At the wrap of Apple’s WWDC keynote, we learned that the company was set to announce Business Chat, a new tool that will allow businesses to add a live chat / customer support feature. But unlike what currently exists with Twitter’s DM feature or Facebook’s Messenger for Business, Apple’s platform won’t require businesses to have a social media presence, as customers can simply search for them on Spotlight, Siri, or Maps.
During a WWDC session today, Apple elaborated more on just how it works. Business Chat essentially combines the app component of Messenger and the customer service portion from Twitter, letting you talk to businesses to get shopping / scheduling / general inquiry advice and reach out to file a dispute all from the same chat thread.
Just like Messenger, Apple’s Business Chat will allow customers to shop and buy products straight from chat. Unlike Messenger, the linked payment solution appears to be strictly Apple Pay. Businesses can show items in stock in a list format which pops up from the conversation and prevents them from having to open a new window.
For businesses that offer appointments, Business Chat links up with the user’s own calendar so that they can see if an offered time slot conflicts with their schedule. There are also other little useful features like predictive text, that can load a type ahead message such as address or phone number when the business asks for it.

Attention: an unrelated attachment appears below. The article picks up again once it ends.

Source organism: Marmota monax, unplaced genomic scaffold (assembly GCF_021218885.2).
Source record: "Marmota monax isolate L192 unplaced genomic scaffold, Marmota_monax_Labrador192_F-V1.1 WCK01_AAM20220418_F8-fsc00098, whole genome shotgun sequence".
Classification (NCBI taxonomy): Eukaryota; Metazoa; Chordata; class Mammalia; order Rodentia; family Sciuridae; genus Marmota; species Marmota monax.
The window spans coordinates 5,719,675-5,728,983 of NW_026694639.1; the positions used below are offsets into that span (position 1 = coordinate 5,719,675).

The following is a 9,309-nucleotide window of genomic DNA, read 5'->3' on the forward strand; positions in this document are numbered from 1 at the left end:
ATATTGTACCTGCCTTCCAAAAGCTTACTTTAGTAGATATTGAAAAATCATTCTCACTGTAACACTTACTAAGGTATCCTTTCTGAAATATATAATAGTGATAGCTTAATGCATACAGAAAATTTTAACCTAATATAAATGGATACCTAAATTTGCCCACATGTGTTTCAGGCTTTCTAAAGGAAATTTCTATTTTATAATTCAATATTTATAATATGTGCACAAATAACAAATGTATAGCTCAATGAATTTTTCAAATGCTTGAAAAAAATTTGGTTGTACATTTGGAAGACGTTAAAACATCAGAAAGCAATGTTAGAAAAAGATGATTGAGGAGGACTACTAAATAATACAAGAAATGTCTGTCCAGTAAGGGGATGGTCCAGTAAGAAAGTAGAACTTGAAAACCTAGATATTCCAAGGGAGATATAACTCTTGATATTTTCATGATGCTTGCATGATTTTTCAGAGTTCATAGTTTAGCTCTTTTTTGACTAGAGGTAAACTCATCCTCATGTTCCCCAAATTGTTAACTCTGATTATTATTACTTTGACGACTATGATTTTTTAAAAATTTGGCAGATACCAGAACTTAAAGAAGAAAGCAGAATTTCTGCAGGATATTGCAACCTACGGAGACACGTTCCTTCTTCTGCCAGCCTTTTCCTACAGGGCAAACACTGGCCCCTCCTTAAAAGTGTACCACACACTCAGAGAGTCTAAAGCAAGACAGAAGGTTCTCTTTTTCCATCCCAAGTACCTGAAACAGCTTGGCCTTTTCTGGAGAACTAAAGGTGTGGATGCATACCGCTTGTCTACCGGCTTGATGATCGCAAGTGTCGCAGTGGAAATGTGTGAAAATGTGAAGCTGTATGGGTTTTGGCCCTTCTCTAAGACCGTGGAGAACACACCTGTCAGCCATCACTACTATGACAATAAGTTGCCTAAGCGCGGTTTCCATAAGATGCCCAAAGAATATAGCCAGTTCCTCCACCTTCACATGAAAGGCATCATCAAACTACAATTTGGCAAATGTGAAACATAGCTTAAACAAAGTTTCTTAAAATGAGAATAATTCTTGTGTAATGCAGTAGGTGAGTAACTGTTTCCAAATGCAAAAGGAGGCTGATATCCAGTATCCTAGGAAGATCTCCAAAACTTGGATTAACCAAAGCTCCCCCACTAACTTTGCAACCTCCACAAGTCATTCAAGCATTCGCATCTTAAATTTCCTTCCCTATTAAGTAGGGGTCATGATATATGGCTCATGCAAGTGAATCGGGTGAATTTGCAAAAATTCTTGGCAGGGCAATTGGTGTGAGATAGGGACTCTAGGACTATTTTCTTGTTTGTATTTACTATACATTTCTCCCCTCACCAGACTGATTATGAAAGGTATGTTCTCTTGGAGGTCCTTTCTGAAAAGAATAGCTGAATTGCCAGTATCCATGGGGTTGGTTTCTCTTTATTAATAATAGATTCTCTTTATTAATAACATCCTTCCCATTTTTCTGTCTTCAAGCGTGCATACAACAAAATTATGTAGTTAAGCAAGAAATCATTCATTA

For things more complex than scheduling and shopping, businesses can direct users to download an iMessage app to complete their request. For example, an airline might have a specific app that helps a passenger select their seat from within their conversation. It’s a similar tactic to how Facebook encourages developers to build their own apps and bots within Messenger.
Business Chat currently works with other customer service platforms like Salesforce and Nuance, and is not restricted to companies without retail locations. The feature is currently being offered in a developer preview and businesses can register here. Once they’re through, they can whitelist employees to build out the tool before offering the service widely.
The concept from both Apple and Facebook borrows from what’s already quite popular in Asia’s e-commerce scene on WeChat and LINE, so I’m curious to see whether they can compete in that region once the features inevitably expand overseas.